Lake Delton empties because of rains; southern Wisconsin hit hard
The National Guard will have engineers at Lake Delton today (Tuesday) to try and bring the water back.
On Monday, the 245-acre man-made lake literally drained, when it washed out a highway embankment on Sauk County Highway A.
Three homes on the lake floated away, as the water created a new channel to the nearby Wisconsin River. The foundations of two other homes were destroyed.
Amazingly, nobody was hurt as the residents either fled, or were gone.
It happened a quarter-mile from the Mirror Lake Dam, which normally controls the water level, but the dam was no match for two days of ferocious rains and the place where the Tommy Bartlett Water Show became a symbol of Wisconsin Dells tourism was reduced to a sea of mud.
Gov. Jim Doyle called Lake Delton critical to the billion-dollar tourist industry in the Dells area. He said state workers would replenish it as soon as possible.
However, it won't be soon enough for the 20 resorts which lined the lake - many of which had reservations canceled as soon as the news got out.
Dismayed residents were told they wouldn't need flood insurance. One asked the governor how she could possibly start over.
Village Trustee Tom Diehl, the water show's operator, said the 400-foot breach was massive and while village engineers are taking a look, he had no idea how to bring the water back.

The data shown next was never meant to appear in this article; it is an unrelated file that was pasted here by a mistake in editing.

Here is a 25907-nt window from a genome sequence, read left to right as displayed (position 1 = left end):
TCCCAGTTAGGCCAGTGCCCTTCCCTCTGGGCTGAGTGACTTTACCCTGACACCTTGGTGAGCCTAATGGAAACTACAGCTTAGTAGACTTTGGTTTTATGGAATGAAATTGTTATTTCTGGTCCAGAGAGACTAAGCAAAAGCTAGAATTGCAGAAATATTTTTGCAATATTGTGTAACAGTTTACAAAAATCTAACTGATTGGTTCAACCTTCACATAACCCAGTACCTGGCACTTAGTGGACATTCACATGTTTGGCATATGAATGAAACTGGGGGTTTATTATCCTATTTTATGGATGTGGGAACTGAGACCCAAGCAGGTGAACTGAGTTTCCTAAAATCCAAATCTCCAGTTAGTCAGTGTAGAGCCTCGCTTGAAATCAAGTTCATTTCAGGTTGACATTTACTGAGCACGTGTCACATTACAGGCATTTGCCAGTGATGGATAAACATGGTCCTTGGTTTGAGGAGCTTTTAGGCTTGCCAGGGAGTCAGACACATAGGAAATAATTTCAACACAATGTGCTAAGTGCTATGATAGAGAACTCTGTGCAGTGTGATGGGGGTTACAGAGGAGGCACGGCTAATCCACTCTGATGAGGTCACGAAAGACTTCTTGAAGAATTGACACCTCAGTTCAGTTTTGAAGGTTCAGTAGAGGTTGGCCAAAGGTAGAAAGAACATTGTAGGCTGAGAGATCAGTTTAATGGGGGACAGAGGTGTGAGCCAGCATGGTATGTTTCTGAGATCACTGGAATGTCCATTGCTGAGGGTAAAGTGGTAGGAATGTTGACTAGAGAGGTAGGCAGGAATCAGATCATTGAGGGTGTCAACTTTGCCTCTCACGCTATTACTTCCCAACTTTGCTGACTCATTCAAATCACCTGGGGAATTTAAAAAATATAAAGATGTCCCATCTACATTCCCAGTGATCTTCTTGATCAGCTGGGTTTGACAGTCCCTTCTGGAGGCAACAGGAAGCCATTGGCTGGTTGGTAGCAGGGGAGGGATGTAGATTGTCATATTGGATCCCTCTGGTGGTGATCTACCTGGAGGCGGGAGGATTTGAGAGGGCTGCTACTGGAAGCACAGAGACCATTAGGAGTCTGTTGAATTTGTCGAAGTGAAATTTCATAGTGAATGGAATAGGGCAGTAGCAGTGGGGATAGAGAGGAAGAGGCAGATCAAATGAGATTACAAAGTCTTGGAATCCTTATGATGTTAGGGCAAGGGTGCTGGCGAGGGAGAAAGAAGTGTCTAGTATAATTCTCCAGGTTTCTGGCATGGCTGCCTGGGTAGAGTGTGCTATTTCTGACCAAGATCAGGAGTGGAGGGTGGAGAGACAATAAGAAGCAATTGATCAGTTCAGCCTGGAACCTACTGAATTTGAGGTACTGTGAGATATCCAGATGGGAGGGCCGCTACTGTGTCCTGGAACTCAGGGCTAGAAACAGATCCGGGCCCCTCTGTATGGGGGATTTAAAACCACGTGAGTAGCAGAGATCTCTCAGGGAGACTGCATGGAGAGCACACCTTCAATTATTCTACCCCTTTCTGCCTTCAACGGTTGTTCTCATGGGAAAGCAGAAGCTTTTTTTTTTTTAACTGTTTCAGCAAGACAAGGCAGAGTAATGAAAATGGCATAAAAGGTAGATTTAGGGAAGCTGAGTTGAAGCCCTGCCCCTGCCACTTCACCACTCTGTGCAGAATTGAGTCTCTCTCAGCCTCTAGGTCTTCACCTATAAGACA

Doyle said the vast majority of Wisconsin Dells was still open for business.
The region's many water parks and nature boat rides on the Wisconsin River remained unaffected.
Wisconsin's federal lawmakers asked for immediate disaster help Monday, as the heavy weekend rains kept causing havoc throughout the southern half of the state.
Thirty counties are in a state of emergency, in the wake of up to 11-inches Saturday and Sunday.
The rain let up Monday, but almost all rivers in the region were near or past their flood stages.
There were still no deaths or serious injuries reported, but hundreds were evacuated or got stuck.
About 100 highways remain closed in Vernon County, where spokeswoman Linda Nederlo said the total damage would surpass $60 million. That's 1.5 times as bad as last August, when the Mississippi River county was pounded by two weeks of rain.
Damage assessments will begin there and elsewhere today.
Doyle visited Oak Creek, as well as Lake Delton, to view the damage.
Numerous roads were flooded out in the Milwaukee area, and thousands of drivers worked around them to get to their jobs.
A canoe capsized on the Milwaukee River in Grafton, but three people made it out OK.
In Waukesha, the state office building will be closed for a second straight day, as the nearby Fox River is at a 35-year high.
In Saukville, former state senator and State Republican Party chairman Donald Stitt drove through a barricade and was rescued when his SUV submerged. He was cited for not obeying a sign. Stitt, 64, blamed his own foolishness.
The National Weather Service now confirms that 11 tornadoes touched down in Wisconsin during the weekend.
They landed Saturday in Columbia, Dane, Sauk, Marquette, Dodge, Waukesha and La Crosse counties.
One tornado touched down near Stoughton, close to where a devastating tornado hit almost two years ago.
This one was rated an EF-1 in the enhanced Fujita system. It had winds of 100 mph and it damaged a church and several homes along a two-mile path.
The most serious weekend storm was near Pardeeville in Columbia County. It was an EF-2 in which five people suffered minor injuries.